Cheshire Warden Scott Erfe and 60 Minutes Correspondent Bill Whitaker (Screengrab)

Shyquinn Dix admitted to “60 Minutes” correspondent Bill Whitaker that he was skeptical of correction officials who told him they would help him succeed in life through the Connecticut Department of Correction’s T.R.U.E. Unit.

“I thought it was some B.S. because of just the stuff they were saying,” Dix said. “Like, ‘Oh, the correctional officers and staff here care about you. You get a second chance at life if you take it serious.’”

Dix is now a Dean’s List student and basketball star at the University of Maine at Presque Isle whose story was featured during a 60 Minutes segment on T.R.U.E which aired Sunday night.

Started in 2017, the unit houses a select group of incarcerated men ages 18 to 25 at Cheshire Correctional Institute. The young inmates are paired with “lifers” who act as mentors. They receive intensive counseling and learn personal responsibility through incentives offered by staff and mentors.

The unit was inspired by a trip to Germany made by former Connecticut Gov. Dannel P. Malloy and former state DOC Commissioner Scott Semple four years ago supported by the Vera Institute of Justice’s Restoring Promise Initiative, which also supports the T.R.U.E. unit. 

“We are proud to see T.R.U.E. and its residents and staff featured on 60 Minutes,” Semple said. “T.R.U.E. is part of a journey that began when then-Gov. Dannel Malloy and I traveled with Vera to Germany to see a different approach to incarceration rooted in human dignity. We were honored to work with Vera to bring it home.”

The name of the unit, Truthfulness, to oneself and others, Respect, toward the community, Understanding ourselves and what brought us here, and Elevating to success embodies the curriculum of the program focusing on character development and the tools for success through mentorship.

Whitaker toured the unit with Warden Scott Erfe, who admitted that he wasn’t sure at first if the German methods would work in Connecticut. He now can point to the program’s unique opportunities. “You wouldn’t have correctional officers playing board games with the inmates. That’s just not done in general population,” Erfe said. “Everybody here, you can tell, is just totally relaxed.”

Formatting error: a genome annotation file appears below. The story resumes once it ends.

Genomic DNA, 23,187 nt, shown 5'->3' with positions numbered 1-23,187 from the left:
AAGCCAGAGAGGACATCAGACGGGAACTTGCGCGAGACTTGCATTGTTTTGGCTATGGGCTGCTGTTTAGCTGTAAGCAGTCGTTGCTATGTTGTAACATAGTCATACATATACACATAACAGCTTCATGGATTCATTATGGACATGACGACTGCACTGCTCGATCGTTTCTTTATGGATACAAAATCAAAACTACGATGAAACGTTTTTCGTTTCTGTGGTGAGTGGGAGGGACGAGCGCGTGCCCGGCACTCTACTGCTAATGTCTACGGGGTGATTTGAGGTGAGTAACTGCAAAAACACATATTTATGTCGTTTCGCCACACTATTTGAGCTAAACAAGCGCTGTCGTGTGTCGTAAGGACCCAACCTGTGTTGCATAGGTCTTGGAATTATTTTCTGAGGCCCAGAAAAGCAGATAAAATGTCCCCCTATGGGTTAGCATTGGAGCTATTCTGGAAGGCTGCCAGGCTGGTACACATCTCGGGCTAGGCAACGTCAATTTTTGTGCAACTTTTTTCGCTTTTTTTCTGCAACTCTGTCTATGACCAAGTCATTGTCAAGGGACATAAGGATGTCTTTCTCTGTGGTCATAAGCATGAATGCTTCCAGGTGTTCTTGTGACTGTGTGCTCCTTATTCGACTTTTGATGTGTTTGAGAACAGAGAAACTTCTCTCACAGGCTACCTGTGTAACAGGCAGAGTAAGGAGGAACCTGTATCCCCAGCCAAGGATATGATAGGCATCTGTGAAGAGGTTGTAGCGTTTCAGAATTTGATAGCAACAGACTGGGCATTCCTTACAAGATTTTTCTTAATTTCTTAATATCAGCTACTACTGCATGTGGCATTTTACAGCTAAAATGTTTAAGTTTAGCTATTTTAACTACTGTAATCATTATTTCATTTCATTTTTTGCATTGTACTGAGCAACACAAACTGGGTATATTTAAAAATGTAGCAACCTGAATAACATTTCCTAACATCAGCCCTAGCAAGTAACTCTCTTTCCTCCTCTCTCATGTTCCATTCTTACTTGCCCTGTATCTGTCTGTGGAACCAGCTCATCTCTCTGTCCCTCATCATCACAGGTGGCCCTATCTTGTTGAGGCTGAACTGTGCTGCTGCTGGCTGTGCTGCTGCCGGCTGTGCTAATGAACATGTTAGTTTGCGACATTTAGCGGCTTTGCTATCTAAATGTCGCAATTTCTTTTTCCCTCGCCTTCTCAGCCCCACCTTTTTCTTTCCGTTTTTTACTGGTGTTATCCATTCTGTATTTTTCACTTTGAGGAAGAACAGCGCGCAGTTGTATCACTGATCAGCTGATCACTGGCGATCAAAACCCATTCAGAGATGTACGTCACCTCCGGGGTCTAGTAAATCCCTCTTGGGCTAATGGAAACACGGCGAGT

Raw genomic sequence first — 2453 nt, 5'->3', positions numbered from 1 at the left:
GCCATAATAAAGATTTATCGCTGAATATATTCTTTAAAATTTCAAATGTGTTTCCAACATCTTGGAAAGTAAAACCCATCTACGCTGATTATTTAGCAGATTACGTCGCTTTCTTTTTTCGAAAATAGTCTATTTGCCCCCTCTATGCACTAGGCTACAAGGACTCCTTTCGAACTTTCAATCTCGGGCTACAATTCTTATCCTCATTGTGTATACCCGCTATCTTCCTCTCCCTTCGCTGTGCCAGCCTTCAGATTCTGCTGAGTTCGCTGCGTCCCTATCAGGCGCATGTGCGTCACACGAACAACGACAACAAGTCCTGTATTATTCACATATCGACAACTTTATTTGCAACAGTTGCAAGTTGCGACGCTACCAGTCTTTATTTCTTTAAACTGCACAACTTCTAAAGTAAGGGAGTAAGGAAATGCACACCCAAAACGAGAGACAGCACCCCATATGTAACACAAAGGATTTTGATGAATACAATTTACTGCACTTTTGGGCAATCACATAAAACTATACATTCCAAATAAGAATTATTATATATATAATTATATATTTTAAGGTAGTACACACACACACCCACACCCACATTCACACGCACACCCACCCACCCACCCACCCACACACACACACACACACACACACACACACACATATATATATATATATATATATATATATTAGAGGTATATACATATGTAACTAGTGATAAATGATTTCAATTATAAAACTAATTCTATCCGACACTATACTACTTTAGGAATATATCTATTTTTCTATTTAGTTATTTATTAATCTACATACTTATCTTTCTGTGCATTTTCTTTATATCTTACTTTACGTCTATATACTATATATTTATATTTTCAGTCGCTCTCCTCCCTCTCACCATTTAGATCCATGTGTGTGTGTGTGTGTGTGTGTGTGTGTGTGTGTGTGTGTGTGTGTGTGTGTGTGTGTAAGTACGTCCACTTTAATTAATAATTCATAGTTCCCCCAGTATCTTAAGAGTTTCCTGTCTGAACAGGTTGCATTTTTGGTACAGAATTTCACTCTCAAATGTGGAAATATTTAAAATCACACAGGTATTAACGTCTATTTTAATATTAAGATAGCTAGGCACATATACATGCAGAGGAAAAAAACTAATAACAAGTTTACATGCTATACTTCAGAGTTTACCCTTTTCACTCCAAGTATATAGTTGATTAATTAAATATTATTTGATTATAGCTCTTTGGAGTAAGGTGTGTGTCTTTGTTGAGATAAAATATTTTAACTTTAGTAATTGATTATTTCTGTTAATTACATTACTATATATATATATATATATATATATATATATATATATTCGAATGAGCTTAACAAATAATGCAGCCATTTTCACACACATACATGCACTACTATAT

Incentives include more family time, movies and a job within the prison. The goal is to reduce recidivism by allowing the inmates to get help facing their demons while building skills that will make them good citizens when they get out.

Inmates painted a colorful mural on the walls of the yoga studio. Correction officers sit in the audience as inmates stage lip sync contests.

Participants receive intensive therapy and have their progress tracked by mentors and staff on a regular basis. Those who repeatedly engage in bad behaviors are moved out of the program and back into the general population. About 12 have been removed, officials said. About 50 inmates are currently participating.

The program is still too new to track recidivism rates, but Correction Lt. Ashley McCarthy, who supervises the unit, told CTNewsJunkie in February that she tracks the number of incidents in the T.R.U.E. unit and compares them to the number of incidents among 18- to 25-year-olds at Cheshire and other prisons across the state.

“The numbers are off the charts,” McCarthy said.

Overall 18- to 25-year-olds are responsible for 25 percent of the incidents behind bars, but just 0.5 percent come from the T.R.U.E. unit.

In the T.R.U.E. unit, McCarthy said the inmates are more likely to receive tickets for not participating in a program or if their cell is out of compliance. She said they are much lower level incidents than those experienced in the general population.

Mentors see the program as a chance for redemption, said one mentor who is serving a life sentence. “I tell these guys all the time, they give me a purpose to live,” the man told Whitaker in the 60 Minutes interview.

After touring the unit in February, Gov. Ned Lamont pledged his continued support for the unit and is getting businesses on board with hiring graduates of the program.

A correction officer worked with Dix, calling college basketball coaches throughout the northeast to help make his dream become a reality.

He was serving a four-year sentence for felony check fraud when he entered the program. He was able to get a sentence reduction based on his progress with T.R.U.E.

He’s now a heavy hitter on the basketball court and in the classroom — he achieved a 3.8 grade point average — by getting all As.

“I wake up in my dorm room and I’m in college now,” he said. “It’s crazy.”